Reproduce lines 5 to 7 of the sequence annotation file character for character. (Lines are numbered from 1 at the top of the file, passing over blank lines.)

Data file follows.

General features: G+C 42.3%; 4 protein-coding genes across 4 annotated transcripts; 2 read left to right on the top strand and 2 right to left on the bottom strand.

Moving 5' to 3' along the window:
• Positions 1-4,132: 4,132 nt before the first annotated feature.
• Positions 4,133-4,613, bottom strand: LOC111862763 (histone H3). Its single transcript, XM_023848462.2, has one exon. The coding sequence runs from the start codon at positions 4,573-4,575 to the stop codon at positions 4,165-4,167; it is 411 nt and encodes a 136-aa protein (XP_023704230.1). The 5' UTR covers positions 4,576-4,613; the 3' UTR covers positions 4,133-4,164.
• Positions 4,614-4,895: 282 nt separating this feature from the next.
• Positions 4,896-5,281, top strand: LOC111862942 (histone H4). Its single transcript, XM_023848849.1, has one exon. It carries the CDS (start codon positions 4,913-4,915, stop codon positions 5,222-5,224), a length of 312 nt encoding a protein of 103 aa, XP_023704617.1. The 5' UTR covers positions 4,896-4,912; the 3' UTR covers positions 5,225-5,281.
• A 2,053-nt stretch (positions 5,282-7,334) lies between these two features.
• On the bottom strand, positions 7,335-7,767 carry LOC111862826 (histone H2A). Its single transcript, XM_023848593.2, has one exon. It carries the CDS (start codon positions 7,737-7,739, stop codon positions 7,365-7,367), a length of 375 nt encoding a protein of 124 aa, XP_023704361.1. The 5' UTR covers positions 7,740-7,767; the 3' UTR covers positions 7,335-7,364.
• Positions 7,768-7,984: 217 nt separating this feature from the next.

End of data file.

• Positions 4,614-4,895: 282 nt separating this feature from the next.
• Positions 4,896-5,281, top strand: LOC111862942 (histone H4). Its single transcript, XM_023848849.1, has one exon. It carries the CDS (start codon positions 4,913-4,915, stop codon positions 5,222-5,224), a length of 312 nt encoding a protein of 103 aa, XP_023704617.1. The 5' UTR covers positions 4,896-4,912; the 3' UTR covers positions 5,225-5,281.
• A 2,053-nt stretch (positions 5,282-7,334) lies between these two features.